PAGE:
Blackheath Chronicles 2

ocean wave
ocean wave
Photo by Daniel Torobekov from Pexels

The Korean Wave

I am late to the party I know. The Korean Wave finally hit my Netflix, YouTube and music playlists. Thank you to Ms Lulekwa for introducing me to this world. The storyteller in me is delighted. The artist-crafter in me is overjoyed and my socio-political consciousness is perkier than usual. Basically, the Korean Wave has hit all my hotspots.

A shout-out to all the translators in the world. Thank you for widening my world with your craft. Admittedly some of the translation is a bit odd but on the whole it’s good and has sparked in me a desire to learn Hangul. So far I’ve learnt the consonants, I’m on vowels now and I’ve joined a language app. The polyglots on YouTube offered some new insights on learning a new language and I’m going with a combination of acquiring language like a toddler and learning it because I am also a fan of manga. There aren’t many Korean manga that’s translated so my hope is that one day I will be able to read an entire manga in Hangul. Note to self, order the books now and start learning to read them.

I’ve totally fallen for the full-hearted, satisfying storylines of all the K-drama I’ve watched to date. It’s captured my attention in ways that American dramas have not. Korean screenwriters seem to understand their audiences and what they want. My artistic sensibility totally embraces this type of storytelling.

Yes, I’ve heard the whole K-drama being formulaic but you know what? All stories are retelling of the same old themes. Why does it work so well? We are storytelling species and we love hearing the same old stories over and over. Tolkien, Austen and Pullman readers, can you really get enough of The Hobbit, Lord of the Rings, Pride & Prejudice and His Dark Materials? No, you cannot. I certainly cannot. My dog chewed up a section of my Lord of the Rings book so my habit of re-reading the trilogy is somewhat on hold until I can get my hands on a new copy. I can’t with the digital reading except minimally. Give me a book in my hand.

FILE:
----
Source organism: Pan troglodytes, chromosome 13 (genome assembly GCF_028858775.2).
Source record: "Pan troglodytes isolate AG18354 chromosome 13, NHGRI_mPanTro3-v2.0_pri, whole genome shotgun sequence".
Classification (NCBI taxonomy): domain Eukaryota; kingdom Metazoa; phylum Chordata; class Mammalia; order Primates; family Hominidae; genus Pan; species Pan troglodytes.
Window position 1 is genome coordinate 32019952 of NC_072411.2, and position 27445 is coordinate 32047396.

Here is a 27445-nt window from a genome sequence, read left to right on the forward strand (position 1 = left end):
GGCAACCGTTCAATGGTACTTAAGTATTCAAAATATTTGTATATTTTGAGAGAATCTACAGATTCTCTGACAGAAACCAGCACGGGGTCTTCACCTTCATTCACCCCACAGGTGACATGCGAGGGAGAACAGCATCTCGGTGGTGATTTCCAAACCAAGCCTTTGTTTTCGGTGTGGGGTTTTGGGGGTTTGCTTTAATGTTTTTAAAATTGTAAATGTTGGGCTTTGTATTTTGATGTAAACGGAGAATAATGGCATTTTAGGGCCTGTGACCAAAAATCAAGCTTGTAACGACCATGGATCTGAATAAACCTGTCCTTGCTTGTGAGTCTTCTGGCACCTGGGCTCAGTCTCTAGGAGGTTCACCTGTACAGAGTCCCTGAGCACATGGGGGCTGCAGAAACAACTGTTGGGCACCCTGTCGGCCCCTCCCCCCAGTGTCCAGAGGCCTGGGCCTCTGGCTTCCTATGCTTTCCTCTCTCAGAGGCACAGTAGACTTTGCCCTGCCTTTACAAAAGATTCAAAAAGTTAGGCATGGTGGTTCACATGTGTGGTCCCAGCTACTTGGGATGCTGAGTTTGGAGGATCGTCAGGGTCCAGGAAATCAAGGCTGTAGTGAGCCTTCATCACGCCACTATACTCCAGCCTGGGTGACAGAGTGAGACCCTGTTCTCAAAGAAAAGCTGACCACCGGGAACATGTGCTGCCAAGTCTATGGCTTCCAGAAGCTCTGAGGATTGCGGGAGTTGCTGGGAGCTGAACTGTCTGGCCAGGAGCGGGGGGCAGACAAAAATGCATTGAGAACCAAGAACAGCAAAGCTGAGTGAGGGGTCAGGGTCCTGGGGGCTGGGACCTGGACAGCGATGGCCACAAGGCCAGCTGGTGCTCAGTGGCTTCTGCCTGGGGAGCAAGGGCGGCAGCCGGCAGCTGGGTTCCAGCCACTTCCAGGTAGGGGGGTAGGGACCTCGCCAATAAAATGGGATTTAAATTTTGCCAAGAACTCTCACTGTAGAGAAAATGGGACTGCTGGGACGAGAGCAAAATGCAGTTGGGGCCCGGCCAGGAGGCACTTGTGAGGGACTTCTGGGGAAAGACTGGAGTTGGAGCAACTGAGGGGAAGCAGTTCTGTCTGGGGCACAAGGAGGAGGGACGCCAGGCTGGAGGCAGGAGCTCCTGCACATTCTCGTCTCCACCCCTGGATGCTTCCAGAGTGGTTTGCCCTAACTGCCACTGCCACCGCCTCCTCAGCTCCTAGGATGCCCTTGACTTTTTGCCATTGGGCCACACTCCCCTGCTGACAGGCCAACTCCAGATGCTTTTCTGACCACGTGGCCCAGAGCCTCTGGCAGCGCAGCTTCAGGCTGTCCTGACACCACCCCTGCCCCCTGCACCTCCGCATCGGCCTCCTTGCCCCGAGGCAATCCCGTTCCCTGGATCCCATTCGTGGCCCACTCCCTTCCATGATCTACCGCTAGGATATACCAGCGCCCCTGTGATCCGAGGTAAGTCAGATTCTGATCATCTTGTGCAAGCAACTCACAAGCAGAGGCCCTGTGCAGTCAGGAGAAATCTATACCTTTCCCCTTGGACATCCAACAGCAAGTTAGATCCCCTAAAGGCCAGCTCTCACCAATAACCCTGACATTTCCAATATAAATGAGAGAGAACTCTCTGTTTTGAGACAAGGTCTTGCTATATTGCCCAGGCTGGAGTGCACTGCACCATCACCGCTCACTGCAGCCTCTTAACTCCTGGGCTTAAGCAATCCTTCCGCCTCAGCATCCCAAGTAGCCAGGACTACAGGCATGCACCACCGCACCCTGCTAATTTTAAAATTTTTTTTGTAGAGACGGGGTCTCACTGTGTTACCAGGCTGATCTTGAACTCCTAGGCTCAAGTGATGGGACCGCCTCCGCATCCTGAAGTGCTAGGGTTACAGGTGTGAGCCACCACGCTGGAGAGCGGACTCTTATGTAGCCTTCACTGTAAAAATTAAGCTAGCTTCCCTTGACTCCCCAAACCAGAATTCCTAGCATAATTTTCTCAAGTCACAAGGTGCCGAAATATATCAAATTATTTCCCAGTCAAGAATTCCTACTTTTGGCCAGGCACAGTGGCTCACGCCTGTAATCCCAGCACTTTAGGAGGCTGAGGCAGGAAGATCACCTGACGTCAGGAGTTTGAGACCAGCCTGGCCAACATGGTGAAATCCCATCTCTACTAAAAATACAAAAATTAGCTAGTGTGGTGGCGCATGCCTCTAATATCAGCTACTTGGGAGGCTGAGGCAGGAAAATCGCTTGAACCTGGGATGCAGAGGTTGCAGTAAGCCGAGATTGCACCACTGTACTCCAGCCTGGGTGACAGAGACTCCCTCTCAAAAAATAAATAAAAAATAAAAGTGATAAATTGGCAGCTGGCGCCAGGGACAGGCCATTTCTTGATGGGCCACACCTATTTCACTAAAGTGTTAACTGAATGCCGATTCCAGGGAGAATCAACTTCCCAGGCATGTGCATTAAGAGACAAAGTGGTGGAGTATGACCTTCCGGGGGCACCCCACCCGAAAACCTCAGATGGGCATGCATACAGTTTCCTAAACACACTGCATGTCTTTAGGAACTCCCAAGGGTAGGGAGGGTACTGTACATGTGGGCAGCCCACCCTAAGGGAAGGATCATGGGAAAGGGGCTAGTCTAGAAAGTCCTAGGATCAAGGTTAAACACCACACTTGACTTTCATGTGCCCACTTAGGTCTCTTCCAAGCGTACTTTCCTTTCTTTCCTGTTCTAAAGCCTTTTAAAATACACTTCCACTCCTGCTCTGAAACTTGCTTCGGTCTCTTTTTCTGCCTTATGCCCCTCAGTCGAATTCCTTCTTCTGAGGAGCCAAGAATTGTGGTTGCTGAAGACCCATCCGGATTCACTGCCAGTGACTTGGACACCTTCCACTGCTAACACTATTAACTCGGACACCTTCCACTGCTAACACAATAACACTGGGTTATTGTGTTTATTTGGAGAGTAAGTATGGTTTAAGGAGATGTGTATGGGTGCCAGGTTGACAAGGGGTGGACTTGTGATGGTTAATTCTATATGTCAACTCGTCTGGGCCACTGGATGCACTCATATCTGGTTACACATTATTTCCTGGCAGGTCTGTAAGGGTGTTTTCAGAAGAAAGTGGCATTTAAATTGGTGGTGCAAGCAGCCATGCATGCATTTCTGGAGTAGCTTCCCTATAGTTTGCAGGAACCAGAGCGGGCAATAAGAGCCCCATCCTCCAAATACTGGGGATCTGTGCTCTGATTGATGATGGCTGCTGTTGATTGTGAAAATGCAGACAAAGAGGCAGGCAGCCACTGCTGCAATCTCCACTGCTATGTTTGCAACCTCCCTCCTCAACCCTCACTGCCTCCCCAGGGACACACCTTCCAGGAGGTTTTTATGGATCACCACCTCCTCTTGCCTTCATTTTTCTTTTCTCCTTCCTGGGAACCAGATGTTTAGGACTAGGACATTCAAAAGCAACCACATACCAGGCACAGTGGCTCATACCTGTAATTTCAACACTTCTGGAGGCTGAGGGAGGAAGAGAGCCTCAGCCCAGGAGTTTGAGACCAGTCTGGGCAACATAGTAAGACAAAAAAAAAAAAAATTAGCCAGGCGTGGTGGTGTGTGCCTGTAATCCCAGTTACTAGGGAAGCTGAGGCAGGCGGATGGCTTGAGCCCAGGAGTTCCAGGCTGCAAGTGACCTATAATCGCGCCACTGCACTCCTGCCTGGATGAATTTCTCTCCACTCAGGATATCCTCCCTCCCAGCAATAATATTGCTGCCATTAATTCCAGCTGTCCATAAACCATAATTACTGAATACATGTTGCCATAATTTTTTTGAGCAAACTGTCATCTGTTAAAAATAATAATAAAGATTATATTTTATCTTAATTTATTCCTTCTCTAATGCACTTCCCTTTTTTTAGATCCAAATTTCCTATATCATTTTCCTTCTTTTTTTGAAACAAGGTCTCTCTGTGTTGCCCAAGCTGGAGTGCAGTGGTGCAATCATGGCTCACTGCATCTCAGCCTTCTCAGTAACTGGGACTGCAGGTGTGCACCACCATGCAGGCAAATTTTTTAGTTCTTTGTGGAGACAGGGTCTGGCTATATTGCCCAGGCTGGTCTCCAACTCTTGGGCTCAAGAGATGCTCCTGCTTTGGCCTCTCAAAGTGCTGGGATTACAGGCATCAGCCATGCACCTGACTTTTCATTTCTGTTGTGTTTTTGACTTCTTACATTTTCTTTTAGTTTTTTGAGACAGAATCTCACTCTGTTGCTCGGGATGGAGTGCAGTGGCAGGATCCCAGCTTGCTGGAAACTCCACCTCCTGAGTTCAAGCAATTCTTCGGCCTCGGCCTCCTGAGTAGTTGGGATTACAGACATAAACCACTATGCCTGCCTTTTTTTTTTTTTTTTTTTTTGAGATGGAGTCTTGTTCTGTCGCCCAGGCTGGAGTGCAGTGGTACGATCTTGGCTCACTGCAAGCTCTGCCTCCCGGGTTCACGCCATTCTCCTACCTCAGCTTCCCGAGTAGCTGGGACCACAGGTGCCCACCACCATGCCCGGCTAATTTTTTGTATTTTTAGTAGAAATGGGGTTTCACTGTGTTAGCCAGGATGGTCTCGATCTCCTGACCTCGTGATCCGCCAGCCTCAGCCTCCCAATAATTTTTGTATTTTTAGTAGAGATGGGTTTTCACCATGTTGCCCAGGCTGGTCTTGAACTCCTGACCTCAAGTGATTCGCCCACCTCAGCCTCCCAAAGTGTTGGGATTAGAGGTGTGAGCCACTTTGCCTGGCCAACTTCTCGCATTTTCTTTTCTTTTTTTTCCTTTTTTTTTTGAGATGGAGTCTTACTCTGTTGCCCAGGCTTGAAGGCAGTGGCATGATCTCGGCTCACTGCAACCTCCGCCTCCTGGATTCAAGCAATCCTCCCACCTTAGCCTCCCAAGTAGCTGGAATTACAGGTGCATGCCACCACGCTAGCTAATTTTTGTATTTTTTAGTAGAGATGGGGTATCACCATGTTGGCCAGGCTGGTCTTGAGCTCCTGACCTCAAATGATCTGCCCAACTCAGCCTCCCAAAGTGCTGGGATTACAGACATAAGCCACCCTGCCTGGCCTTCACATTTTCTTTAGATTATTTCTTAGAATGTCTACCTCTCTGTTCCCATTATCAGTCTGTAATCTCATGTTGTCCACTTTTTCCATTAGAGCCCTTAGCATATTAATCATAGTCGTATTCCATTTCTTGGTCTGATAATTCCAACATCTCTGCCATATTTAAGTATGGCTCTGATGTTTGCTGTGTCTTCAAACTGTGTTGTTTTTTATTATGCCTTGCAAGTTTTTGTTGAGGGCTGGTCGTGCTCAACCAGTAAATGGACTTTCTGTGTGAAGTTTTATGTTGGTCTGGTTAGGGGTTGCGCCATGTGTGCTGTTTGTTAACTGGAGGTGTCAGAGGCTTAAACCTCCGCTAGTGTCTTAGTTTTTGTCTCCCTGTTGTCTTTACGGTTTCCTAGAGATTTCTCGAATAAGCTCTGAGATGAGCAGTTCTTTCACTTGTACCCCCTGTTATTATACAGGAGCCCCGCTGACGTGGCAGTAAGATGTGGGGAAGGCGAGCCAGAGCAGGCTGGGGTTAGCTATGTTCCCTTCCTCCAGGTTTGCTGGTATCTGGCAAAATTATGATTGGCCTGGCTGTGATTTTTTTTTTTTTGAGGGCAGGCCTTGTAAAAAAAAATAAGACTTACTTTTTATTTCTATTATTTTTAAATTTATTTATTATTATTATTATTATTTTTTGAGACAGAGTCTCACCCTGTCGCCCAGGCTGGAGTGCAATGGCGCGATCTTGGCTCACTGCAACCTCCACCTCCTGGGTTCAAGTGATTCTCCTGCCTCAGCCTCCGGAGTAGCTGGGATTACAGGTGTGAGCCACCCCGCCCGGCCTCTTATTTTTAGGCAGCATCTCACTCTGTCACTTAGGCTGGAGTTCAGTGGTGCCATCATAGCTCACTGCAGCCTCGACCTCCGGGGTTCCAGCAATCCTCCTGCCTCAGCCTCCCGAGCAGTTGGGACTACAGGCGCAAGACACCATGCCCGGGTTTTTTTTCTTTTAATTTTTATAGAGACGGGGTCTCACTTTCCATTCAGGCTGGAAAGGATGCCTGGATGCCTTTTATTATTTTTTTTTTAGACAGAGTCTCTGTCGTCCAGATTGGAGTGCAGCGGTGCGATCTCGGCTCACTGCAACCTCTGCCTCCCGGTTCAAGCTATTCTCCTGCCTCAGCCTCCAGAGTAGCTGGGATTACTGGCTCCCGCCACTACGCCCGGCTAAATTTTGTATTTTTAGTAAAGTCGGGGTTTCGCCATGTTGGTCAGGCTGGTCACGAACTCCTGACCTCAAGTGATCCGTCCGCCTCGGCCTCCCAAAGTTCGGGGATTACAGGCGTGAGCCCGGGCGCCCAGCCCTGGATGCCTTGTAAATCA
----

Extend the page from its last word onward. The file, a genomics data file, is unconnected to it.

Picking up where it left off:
I digress, sorry, back to K-drama.

Writers of K-drama seem to understand the balance between plot, tension, showing off their skills and audience satisfaction. They know their audience appreciates a good plot and a well resolved, satisfying ending. I feel like K-drama writers and directors love K-drama viewers. It’s like being in love with someone who loves you back. I love K-drama because K-drama loves me! Wow, it’s such a nice feeling. I’m never going back to western drama – okay got to go back for Star Trek Discovery because who doesn’t like Michael Burnham and the crew of USS Discovery – except occasionally. What I am saying is, I have entered a full-time committed relationship with K-Drama, but will occasionally flirt with goodlooking and thoughtful Western drama.

I believe K-drama suits my South African sensibilities because of the corruption, state capture shenanigans, patriarchy and prejudice that are part of the daily lives of that nation. I love how they are questioning and addressing issues and culture in the way they tell their stories. South Africans seem to think that we are special and that ‘other people’ are giving us the side-eye because of corruption and state-capture. My fellow citizens, please wake up, we are not alone and we are certainly not the center of attention for people worldwide. We have no Madiba now so people have moved on and we don’t need to feel shame about our country. Every nation in the world has issues, okay.

I got on my soap box for a bit, sorry. Saying Sorry (pronounced sorreee)  is very South African by the way.

Let me wrap this up. If you are looking for a new world of entertainment, give K-drama a chance. Admittedly it is not for everyone. Some of my friends have said they can’t with the long lingering shots and the romance. K-drama has a tribe and you may be part of that tribe. I salute you K-drama tribe.

Long Live K-drama Long Live!